Confidence in the Euro remained relatively limited in the wake of European Central Bank (ECB) President Mario Draghi’s appearance before the Dutch parliament.
The latest ECB Economic Bulletin supported his relatively dovish comments on monetary policy, indicating that interest rates are likely to remain at their current lows for some time to come.
Although the Eurozone economy continues to demonstrate signs of robust strength policymakers remain unconvinced that there is enough evidence of a meaningful uptick in inflationary pressure.
This kept the single currency generally under pressure on Thursday, although the Euro Pound exchange rate returned to an uptrend.
Sterling slumped markedly in response to the latest raft of UK data, meanwhile, with both production and trade figures disappointing across the board.
An unexpectedly sharp widening of the visible trade deficit particularly concerned markets, with the deficit expanding to -13.44 billion in March.
With any significant benefit from the post-referendum depreciation of the Pound still yet to materialise confidence in the economic outlook faltered.
As the economy looks to have come under greater pressure than previously thought in the first quarter the appeal of Sterling consequently weakened.
Investors are also reluctant to buy into the Pound ahead of the latest Bank of England (BoE) policy meeting and the publication of the quarterly Inflation Report.
Although noted hawk Kristin Forbes is expected to vote to raise interest rates immediately the outlook of the rest of the Monetary Policy Committee (MPC) is unlikely to have shifted.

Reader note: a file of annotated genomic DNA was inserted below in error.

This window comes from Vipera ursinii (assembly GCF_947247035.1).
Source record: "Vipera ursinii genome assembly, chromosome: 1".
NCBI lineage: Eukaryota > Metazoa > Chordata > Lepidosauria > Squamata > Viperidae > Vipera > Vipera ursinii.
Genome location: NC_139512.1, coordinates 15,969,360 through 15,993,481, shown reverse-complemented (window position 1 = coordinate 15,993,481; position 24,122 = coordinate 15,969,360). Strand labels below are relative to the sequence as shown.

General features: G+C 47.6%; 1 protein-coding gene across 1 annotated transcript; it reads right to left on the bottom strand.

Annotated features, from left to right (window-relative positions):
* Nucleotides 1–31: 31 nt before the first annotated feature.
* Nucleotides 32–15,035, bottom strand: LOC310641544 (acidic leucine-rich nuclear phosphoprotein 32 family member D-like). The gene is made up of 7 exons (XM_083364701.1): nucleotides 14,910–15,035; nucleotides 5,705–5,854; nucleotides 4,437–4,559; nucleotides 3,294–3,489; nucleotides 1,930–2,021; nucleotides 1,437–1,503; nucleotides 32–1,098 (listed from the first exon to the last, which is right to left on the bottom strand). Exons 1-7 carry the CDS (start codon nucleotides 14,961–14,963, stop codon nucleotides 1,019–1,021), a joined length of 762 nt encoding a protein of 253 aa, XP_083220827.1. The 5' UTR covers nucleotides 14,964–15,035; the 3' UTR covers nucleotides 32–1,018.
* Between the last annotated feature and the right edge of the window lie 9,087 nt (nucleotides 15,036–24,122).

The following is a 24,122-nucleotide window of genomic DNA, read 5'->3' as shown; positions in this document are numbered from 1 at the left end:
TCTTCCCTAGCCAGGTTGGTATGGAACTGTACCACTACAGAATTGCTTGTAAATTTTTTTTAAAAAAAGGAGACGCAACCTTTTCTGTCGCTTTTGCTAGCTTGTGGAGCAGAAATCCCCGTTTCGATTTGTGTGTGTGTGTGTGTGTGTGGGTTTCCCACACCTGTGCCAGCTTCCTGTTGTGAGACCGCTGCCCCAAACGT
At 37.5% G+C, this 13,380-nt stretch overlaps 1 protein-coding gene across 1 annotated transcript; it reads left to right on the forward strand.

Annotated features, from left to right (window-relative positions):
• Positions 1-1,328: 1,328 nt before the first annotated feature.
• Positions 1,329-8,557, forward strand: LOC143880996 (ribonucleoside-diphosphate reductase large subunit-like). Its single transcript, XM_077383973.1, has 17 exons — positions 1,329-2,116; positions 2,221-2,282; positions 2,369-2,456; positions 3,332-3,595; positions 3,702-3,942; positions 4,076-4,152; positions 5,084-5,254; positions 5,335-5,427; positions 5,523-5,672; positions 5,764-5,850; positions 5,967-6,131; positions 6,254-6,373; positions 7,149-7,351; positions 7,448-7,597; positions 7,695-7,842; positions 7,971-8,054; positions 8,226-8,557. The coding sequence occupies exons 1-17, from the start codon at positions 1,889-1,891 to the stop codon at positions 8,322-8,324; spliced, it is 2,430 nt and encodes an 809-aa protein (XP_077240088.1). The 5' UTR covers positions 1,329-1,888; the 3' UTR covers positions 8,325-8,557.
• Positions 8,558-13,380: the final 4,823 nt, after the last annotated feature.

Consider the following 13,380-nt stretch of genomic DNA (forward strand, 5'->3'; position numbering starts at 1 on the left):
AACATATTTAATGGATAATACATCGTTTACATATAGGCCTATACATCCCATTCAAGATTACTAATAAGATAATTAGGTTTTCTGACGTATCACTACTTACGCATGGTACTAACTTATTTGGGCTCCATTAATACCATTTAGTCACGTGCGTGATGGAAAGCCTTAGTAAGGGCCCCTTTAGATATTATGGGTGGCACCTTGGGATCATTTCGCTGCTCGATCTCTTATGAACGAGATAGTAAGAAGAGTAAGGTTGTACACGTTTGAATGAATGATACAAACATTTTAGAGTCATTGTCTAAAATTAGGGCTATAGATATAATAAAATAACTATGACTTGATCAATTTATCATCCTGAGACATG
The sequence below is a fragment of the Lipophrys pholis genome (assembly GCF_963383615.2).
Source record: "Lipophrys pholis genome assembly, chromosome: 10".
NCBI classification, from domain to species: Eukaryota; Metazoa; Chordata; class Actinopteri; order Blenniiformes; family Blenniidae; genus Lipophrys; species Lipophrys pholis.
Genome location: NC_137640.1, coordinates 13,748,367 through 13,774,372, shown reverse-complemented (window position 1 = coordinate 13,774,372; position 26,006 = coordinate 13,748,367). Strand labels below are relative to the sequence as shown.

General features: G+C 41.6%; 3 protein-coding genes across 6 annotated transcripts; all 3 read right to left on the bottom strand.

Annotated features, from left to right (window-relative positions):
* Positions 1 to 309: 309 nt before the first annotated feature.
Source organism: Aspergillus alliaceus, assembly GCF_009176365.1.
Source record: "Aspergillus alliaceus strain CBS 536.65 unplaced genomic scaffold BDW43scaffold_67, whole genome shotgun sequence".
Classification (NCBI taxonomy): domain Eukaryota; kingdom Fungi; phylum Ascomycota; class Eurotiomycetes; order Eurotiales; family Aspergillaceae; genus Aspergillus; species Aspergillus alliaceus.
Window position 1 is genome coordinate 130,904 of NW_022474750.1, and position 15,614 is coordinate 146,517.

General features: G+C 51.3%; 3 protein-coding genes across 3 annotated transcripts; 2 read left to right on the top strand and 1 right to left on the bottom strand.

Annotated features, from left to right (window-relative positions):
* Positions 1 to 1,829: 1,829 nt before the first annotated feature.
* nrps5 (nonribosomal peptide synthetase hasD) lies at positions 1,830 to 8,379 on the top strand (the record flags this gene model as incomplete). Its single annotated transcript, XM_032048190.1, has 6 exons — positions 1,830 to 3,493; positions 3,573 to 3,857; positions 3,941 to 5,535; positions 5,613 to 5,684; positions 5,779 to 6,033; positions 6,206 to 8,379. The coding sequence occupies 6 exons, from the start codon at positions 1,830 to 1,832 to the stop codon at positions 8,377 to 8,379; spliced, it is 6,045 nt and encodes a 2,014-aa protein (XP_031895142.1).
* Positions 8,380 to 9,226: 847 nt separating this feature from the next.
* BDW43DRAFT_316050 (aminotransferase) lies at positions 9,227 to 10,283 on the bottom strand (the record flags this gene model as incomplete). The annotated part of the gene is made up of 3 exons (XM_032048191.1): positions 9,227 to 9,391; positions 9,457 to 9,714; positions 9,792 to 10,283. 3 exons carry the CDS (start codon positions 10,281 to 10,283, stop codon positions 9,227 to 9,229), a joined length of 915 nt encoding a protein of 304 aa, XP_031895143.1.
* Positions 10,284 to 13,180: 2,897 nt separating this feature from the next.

As researchers at RBC Capital Markets noted:
‘Since the February Inflation Report, growth has disappointed expectations a little and inflation has exceeded the Bank’s forecast a little. This makes the trade-off faced by the MPC trickier, but we expect that the core neutral stance will hold this time.’
Any signs that other policymakers could be moving towards a more hawkish view on monetary policy could put pressure on the EUR GBP exchange rate, however.
If the Inflation Report points towards a faster pick-up in inflationary pressure over coming months this could encourage Pound strength, increasing the pressure on the BoE to tighten policy.
A rallying point could be in store for the Euro, though, if the first quarter German gross domestic product report indicates a further strengthening of the Eurozone’s powerhouse economy.
Forecasts predict a solid uptick in growth from 0.4% to 0.6% on the quarter, a solid showing which could boost market confidence.
On the other hand, any shortfall either here or in March’s Eurozone industrial production figures could see the EUR GBP exchange rate ceding some of its recent gains.
Current EUR GBP Interbank Exchange Rates
At the time of writing, the Euro Pound exchange rate was trending higher at 0.8410. Meanwhile, the Pound Euro exchange rate was slumped in the region of 1.1890.